1 In 3 Young Adults In The US Don't Know Stroke Symptoms, Especially Those at High Risk
You probably know someone who's suffered a stroke. As a leading cause of death (No. 5) and disability around the world, it's just that common. Every 40 seconds, a person suffers a stroke in the United States, and every four minutes, someone loses their life to a stroke. In all, nearly 800,000 people in the U.S. have a stroke each year.
Speed is everything when it comes to stroke detection, diagnosis, and treatment. Yet, a new study finds 1 in 3 young adults don't know the symptoms of a stroke. Let's dig into that, shall we?
To back things up for a second, stroke is a type of cardiovascular disease. When the blood supply to part of the brain is blocked (ischemic stroke) or a blood vessel in the brain bursts (hemorrhagic stroke), brain cells are damaged or die. The overwhelming majority of strokes (87%) are the ischemic type, which are usually caused by a blood clot or atherosclerotic plaque buildup over time. From problems speaking and seeing to full-on paralysis, the effects of strokes can be debilitating and even deadly.
Strokes are not an older-person problem. They are an everybody problem, and while stroke incidence has decreased overall the past few decades, there's a clear, alarming outlier in the data—young adults. Strokes are on the rise in young adults (ages 18 to 45), who account for 10 to 15% of total strokes.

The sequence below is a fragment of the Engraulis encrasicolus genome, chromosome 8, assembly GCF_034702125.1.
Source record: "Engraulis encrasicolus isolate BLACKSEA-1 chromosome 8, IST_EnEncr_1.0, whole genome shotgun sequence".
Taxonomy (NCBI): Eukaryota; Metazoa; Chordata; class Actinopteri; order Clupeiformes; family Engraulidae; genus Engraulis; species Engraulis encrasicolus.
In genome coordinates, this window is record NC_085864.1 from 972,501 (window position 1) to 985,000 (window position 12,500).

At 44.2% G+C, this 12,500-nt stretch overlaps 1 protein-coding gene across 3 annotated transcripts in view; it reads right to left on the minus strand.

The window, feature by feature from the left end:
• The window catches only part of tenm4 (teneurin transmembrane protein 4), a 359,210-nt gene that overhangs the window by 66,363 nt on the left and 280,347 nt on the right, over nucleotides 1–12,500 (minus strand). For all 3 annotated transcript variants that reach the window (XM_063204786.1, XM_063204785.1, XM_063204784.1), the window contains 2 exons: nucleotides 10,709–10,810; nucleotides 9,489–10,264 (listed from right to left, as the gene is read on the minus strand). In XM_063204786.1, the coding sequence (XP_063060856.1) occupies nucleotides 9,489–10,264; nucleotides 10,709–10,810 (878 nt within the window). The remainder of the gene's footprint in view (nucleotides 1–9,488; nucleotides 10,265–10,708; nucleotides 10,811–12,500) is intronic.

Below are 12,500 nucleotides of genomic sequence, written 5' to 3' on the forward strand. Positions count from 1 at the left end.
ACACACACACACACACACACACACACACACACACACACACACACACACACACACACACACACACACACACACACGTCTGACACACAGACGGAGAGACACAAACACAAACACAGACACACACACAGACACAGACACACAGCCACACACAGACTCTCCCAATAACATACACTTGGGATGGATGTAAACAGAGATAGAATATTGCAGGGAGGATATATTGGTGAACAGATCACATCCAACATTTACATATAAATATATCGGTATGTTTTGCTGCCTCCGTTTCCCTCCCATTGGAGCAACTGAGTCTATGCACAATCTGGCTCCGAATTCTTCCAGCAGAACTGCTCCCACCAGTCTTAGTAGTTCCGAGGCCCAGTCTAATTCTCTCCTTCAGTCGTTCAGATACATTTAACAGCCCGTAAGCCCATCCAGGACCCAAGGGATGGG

New study tests whether young adults know signs of stroke.
Do you know the top five signs of a stroke? If not, you're not alone according to this recent study published in the journal Stroke. The research was led by Khurram Nasir, M.D., MPH, M.Sc., an expert in preventive cardiology from Methodist Hospital in Houston, Texas. In this study, Nasir and colleagues examined how well young adults in the U.S. know common stroke symptoms.
Study author Nasir shares that, "While the medical community has made significant improvements to reduce the severity and complications of strokes with early interventions, these efforts are of limited value if patients do not recognize stroke symptoms."
Who were the study participants?
The data came from the 2017 National Health Interview Survey, an annual survey that uses a nationally representative U.S. sample. Researchers looked at a targeted young adult subset (9,844 individuals) of the more than 24,000 total participants.
These young adults were 18 to 45 years old and made up almost 40% of the individuals in the total study. When extrapolated to the overall U.S. population, this sample represents over 100 million young adults. In this study, the average age of young adults was 31. There was a 50-50 split male-to-female, and 62% were non-Hispanic white.
What did the study find?
The young adults in this study were asked whether they recognized (yes or no) these five common symptoms of stroke.
- Numbness of face/arm/leg
- Confusion/trouble speaking
- Difficulty walking/dizziness/loss of balance
- Trouble seeing in one/both eyes
- Severe headache
Over 30% of young adults—nearly 1 in 3—did not know all five stroke symptoms. Specifically, 28.9% didn't know all five symptoms, while 2.7% failed to recognize at least one symptom. The fact that nearly one-third of young adults lack awareness of the top signs of stroke is important because as mentioned before, stroke incidence is up in young adults.